Ork Out

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This may be the first time we’ve written about anyone outside the metropolitan area — but Jenny Beorkrem is worth it. The Chicago designer created a frenzy on local blogs from Curbed to Design*Sponge when she launched the site for her typographic neighborhood maps, Ork Posters, in November of last year.

bk_navy.gifBy late December, just from the online mentions alone, her entire inventory of Chicago, Brooklyn, Manhattan, SF, and Boston maps was wiped out — and now, what Beorkrem thought was “going to be a little side project” has allowed the 24-year-old to leave her full-time gig and focus on her own career. “Now I get to be creative all day and not have a client,” she said. Hear, Hear!

The idea for Ork Posters came when Beorkrem saw a neighborhood map she knew she could improve upon — so she designed her hometown first, using a font (for all you design heads who care about these things) called DIN 1451 that dates back to the 1930s. “It’s geometric and I think that’s why it fit so well in the posters,” said Beorkrem.

Chi-Town weighed in with 91 hoods, the most of any city she’s mapped so far. Brooklyn came second, both in the order of maps and number of nabes (49)* — but it sold out first. Everyone who was quick to click got one of the 300 screen prints in white on black or navy on cream — for the Navy Yard of course — including Marty Markowitz. (They’re going to carry some in the Borough Hall Visitors Center soon.)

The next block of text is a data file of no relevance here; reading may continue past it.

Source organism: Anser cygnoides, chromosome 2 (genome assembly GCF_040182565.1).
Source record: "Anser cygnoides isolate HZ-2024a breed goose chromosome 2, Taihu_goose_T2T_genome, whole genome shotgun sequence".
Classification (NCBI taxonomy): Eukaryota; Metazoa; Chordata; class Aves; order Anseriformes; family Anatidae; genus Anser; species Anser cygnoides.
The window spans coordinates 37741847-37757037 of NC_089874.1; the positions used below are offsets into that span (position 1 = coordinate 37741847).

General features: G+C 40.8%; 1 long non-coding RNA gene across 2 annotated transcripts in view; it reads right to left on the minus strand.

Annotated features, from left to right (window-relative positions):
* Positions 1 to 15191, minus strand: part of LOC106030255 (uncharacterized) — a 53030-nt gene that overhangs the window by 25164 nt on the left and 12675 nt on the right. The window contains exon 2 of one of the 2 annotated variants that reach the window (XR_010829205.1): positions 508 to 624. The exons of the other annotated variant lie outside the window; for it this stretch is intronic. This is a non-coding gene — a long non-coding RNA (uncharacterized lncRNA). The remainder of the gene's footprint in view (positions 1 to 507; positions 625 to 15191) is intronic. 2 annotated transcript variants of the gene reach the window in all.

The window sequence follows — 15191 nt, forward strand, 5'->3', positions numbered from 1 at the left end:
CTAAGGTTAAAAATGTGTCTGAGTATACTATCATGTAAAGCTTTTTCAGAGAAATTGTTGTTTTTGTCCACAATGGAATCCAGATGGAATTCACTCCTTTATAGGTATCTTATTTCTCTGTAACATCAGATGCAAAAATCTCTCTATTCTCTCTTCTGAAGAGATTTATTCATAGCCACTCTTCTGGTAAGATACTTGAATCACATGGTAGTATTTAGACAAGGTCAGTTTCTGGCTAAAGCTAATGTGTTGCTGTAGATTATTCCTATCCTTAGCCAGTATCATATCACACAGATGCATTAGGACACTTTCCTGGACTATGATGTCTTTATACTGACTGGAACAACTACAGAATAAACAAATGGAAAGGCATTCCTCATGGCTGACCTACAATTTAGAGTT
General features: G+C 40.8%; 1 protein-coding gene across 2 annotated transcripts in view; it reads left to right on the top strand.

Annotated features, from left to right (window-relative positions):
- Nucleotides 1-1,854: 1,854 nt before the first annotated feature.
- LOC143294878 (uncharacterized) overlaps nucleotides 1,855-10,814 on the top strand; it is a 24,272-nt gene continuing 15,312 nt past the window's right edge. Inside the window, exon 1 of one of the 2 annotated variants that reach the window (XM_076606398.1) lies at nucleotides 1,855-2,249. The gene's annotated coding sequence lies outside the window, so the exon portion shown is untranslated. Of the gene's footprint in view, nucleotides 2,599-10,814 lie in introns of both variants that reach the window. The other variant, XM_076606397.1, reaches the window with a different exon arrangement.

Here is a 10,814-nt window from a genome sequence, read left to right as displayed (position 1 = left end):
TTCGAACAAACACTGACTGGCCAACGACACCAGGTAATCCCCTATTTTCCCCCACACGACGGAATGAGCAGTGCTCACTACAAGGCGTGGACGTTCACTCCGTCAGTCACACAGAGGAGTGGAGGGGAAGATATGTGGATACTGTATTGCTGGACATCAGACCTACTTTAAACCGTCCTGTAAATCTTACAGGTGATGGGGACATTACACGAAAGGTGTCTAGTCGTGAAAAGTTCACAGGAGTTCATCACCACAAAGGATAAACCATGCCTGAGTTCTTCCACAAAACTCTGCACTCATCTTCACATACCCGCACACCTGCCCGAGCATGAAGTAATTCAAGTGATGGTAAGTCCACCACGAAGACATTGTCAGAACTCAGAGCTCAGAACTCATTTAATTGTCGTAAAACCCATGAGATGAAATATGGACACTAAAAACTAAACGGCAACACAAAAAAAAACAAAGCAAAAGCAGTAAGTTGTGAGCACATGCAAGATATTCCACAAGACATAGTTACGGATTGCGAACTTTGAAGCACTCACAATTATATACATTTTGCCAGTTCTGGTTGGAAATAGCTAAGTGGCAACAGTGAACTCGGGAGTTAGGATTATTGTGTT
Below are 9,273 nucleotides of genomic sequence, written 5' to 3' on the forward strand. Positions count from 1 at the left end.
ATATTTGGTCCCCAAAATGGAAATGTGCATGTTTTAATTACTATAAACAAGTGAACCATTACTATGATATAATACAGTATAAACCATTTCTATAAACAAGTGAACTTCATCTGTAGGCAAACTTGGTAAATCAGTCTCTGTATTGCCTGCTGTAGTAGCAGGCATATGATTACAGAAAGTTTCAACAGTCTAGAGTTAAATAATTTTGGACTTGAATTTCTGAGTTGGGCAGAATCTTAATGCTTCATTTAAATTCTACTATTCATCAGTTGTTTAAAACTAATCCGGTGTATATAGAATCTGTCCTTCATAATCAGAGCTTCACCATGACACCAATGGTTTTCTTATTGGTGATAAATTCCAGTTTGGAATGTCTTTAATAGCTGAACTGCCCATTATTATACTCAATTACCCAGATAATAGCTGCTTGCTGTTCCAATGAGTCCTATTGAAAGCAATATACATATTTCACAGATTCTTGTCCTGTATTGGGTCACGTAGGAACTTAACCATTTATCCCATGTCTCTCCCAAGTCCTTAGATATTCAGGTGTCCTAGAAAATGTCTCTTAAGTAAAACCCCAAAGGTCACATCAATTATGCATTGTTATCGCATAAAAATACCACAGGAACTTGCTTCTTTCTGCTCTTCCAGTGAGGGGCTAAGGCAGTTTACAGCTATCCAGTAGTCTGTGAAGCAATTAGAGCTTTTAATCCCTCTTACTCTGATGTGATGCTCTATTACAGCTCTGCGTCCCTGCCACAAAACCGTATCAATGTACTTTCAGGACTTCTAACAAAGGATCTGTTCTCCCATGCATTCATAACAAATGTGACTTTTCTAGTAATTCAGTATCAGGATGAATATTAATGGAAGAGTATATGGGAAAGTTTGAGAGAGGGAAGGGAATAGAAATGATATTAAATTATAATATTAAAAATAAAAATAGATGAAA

But many — like us! — missed out. So, we approached Jenny and asked that she design a limited edition screen print in Brooklyn Based’s colors: a bold (like Brooklyn) orange-gold and cream — and in two weeks or so, she’ll roll out these signed, numbered 18×24 inch prints priced at $35 each. (Email us if you’d like a reminder once they go on sale.) and these signed, numbered 18×24 inch prints are now on sale now at orkposters.com/bkbased.

bbm.jpgThey’re pricier than her new $22 posters and her original, $27 screen prints (her site explains the difference). But unlike those other Brooklyn maps, there are only 100 of these babies, and the frame shops on our Fix-It List agreed to offer a 10 to 15 percent discount if you bring it in for framing.

Two percent of all Ork Posters proceeds go to the non-profits HEAL Africa, and, in memory of Beorkrem’s environmentalist uncle, River Action. And did we mention Beorkrem uses soy-based inks on her posters and recycled paper exclusively?

“I live that way and I make those choices in my life,” she explained, “so why shouldn’t my business do the same?”

*The map doesn’t note microhoods like PLG, East Williamsburg, and Wallabout.

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